He was already a star, but 1973’s Goodbye Yellow Brick Road made him a mega-star. A double-album overstuffed with hit singles and fascinatingly diverse album tracks, it seems even more impressive when you consider that it was recorded in just two weeks in France. “I would write at breakfast at the table,” Elton John remembered to the BBC. “The band would join in. And by the time breakfast was over, we’d written and rehearsed two songs, and we went in the studio and recorded them. The boys did the backing vocals while I was in bed. It was the height of our powers.”
The music on the album, ran the gamut from ambitious song suites (“Funeral For A Friend/Love Lies Bleeding”) to goofy pop (“Bennie And The Jets”) to pummeling rockers (“Saturday Night’s Alright (For Fighting.)”) Yet it’s the title track, a yearning piano ballad with tender, downtrodden lyrics from longtime John collaborator Bernie Taupin, that serves as the album’s emotional core.
“There was a period when I was going through that whole ‘got to get back to my roots’ thing, which spawned a lot of like-minded songs in the early days, this being one of them,” Taupin says about the origins of “Goodbe Yellow Brick Road.” “I don’t believe I was ever turning my back on success or saying I didn’t want it. I just don’t believe I was ever that naïve. I think I was just hoping that maybe there was a happy medium way to exist successfully in a more tranquil setting. My only naiveté, I guess, was believing I could do it so early on. I had to travel a long road and visit the school of hard knocks before I could come even close to achieving that goal.”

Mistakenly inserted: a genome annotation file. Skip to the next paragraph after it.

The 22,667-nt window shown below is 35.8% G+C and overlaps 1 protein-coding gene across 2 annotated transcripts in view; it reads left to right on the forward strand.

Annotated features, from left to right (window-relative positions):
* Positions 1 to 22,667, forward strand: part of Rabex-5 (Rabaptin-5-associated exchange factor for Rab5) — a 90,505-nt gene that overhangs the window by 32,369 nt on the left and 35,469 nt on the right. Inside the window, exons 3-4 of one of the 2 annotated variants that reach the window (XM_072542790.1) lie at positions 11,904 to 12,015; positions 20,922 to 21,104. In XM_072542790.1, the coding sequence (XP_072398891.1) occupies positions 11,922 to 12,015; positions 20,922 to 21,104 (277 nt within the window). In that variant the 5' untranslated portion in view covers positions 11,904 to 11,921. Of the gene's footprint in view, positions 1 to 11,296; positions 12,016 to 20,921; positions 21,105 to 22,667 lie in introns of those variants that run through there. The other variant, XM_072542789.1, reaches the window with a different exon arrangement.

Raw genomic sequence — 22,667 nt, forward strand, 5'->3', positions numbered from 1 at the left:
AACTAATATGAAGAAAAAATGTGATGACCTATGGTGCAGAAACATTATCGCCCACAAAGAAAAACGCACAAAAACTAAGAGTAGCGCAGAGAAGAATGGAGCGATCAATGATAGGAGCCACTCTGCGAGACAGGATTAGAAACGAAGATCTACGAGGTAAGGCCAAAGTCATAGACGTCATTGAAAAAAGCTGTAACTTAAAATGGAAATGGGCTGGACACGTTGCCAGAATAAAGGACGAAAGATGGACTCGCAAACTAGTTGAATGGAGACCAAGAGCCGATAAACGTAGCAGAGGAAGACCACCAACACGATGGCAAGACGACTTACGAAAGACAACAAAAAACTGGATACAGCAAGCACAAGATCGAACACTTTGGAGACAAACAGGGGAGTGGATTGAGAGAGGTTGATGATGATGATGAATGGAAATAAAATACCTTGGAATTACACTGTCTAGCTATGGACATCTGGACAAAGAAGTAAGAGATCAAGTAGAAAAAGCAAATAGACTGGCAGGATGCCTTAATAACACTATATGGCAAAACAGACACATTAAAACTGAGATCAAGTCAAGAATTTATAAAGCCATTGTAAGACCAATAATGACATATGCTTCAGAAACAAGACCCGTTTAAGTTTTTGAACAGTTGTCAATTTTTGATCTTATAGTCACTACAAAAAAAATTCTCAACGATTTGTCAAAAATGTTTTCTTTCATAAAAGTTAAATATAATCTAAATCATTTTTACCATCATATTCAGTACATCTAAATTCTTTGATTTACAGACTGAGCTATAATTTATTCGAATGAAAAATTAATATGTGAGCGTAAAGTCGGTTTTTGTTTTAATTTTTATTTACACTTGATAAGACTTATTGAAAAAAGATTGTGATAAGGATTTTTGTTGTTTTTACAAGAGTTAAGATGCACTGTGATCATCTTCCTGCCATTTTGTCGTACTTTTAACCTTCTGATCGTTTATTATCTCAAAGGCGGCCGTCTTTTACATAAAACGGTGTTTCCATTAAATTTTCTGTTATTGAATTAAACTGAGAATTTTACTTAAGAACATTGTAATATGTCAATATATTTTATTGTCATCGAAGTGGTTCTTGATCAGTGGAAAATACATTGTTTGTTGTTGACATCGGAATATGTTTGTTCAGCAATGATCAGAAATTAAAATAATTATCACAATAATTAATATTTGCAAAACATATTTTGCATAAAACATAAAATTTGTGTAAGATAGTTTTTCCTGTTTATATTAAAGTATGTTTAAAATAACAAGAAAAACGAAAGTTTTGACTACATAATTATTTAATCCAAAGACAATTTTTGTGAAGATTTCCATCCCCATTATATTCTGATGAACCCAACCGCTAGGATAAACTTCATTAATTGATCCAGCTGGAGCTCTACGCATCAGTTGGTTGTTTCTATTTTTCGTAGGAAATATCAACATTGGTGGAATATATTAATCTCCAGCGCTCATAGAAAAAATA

In Taupin’s rendering, the Yellow Brick Road is a path to artifice and deceit, a far cry from the owls and toads and ploughs on the farm from whence the narrator came. He purposely overplays the bumpkin act as a way of zinging a controlling romantic partner who wanted to prop him up in her penthouse “where the dogs of society howl.”
Some of Taupin’s putdowns, on paper anyway, read like Dylan’s nastiest diatribes (“There’s plenty like me to be found/Mongrels who ain’t got a penny/Sniffing for tidbits like you on the ground.”) Yet when sung by John, his voice arching from a resigned croon into a skyscraping falsetto, those lines seem like nothing more than a gentle farewell. If anything, Elton turns the song into a declaration of hard-won personal freedom: “Oh I’ve finally decided my future lies/Beyond the yellow brick road.”
“Goodbye Yellow Brick Road” made it all the way to #2 on the US charts upon its release, just another big hit in a long string of them for this legendary artist. What makes this track stand out among that impressive collection of songs is the poignant way it pined for a simpler, grounded time at the very moment that Elton John was soaring to the dizzying heights of superstardom.